Council of Trent  

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Train wreck at Montparnasse (October 22, 1895) by Studio Lévy and Sons.
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Train wreck at Montparnasse (October 22, 1895) by Studio Lévy and Sons.

The Council of Trent was the 19th Ecumenical Council of the Roman Catholic Church. Considered one of the Church's important councils, it was convened in Trento three times between December 13, 1545 and December 4, 1563 as a response to the Protestant Reformation. It clearly specified current Catholic doctrines on salvation, the sacraments, and the Biblical canon, answering all Protestant disputes.

Censorship issues

  • The Council of Trent addressed the representational arts - at that time what is now known as baroque - by demanding that paintings and sculptures in church contexts should speak to the illiterate rather than to the well-informed. This turn toward a populist conception of the function of ecclesiastical art is seen by many art historians as driving the innovations of Caravaggio and the Carracci brothers, all of whom were working (and competing for commissions) in Rome around 1600.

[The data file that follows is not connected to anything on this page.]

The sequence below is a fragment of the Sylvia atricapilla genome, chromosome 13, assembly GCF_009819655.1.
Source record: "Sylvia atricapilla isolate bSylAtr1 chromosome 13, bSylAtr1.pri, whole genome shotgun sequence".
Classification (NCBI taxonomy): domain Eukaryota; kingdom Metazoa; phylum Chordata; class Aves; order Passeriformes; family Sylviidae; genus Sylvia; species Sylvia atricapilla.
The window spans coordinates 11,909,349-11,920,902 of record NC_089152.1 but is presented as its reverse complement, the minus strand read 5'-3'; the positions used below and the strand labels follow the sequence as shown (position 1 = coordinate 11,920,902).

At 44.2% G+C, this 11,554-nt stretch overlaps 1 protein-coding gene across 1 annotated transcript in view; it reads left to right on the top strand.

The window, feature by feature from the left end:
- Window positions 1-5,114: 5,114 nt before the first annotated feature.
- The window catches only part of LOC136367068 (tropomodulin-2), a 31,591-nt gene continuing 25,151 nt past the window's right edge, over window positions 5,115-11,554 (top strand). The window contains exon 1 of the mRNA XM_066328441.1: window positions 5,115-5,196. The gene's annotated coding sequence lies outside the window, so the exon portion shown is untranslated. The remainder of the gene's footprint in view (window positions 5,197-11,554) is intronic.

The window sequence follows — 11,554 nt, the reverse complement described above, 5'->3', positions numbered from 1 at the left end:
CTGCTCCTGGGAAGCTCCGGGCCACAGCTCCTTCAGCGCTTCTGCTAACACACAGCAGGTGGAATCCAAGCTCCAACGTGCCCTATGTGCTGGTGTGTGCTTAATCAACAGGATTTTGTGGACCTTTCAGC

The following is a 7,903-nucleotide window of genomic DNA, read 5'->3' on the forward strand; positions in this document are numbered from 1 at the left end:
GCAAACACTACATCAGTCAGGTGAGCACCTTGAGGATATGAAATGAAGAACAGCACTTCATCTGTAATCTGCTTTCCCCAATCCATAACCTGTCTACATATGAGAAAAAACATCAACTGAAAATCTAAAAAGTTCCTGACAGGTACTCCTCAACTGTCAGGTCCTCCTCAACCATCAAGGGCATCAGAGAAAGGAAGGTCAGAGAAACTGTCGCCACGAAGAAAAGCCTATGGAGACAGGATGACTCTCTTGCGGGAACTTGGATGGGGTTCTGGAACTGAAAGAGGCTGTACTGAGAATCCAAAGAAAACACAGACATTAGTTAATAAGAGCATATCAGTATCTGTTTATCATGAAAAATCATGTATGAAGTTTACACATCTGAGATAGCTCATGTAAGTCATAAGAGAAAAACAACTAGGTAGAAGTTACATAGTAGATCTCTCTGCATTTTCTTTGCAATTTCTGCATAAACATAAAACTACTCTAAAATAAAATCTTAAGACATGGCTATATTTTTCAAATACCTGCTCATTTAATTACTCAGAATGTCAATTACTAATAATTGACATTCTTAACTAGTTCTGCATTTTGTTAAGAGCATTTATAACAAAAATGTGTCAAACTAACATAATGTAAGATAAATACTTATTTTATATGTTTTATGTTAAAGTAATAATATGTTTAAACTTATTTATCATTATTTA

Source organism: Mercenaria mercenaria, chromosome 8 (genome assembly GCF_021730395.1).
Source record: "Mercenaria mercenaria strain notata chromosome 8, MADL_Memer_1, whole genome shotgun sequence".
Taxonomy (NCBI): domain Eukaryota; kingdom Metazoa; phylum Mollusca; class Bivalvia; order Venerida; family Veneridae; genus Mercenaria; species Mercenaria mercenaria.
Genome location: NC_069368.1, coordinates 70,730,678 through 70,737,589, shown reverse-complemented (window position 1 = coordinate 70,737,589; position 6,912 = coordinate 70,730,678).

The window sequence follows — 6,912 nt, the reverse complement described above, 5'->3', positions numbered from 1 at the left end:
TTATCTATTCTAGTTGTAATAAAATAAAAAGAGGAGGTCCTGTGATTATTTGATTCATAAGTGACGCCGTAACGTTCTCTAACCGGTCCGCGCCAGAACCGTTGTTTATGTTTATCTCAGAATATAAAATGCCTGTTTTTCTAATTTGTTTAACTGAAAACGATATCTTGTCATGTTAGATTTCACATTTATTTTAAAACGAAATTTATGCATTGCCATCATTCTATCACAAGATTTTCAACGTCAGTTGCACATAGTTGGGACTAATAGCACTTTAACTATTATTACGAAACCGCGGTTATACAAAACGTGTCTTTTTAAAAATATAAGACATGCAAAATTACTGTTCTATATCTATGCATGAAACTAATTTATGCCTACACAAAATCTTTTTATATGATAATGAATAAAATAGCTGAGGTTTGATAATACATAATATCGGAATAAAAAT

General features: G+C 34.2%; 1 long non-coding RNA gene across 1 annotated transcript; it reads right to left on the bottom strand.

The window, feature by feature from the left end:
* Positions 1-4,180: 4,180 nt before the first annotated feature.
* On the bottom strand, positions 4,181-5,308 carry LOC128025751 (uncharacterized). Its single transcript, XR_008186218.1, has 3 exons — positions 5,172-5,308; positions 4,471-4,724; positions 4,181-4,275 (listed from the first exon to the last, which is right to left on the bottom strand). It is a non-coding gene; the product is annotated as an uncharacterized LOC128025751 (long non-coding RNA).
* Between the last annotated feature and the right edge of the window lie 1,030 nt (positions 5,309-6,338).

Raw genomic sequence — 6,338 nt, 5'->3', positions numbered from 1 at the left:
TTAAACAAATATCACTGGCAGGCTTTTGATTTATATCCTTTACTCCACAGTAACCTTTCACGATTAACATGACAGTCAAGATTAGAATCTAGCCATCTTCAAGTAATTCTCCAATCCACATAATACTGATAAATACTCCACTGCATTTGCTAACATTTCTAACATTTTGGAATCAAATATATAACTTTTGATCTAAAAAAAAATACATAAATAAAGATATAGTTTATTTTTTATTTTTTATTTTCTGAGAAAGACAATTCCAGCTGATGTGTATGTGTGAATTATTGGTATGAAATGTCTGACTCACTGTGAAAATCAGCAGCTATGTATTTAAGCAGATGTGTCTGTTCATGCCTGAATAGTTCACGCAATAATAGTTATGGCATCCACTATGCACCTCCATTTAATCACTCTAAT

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Unless indicated otherwise, the text in this article is either based on Wikipedia article "Council of Trent" or another language Wikipedia page thereof used under the terms of the GNU Free Documentation License; or on original research by Jahsonic and friends. See Art and Popular Culture's copyright notice.

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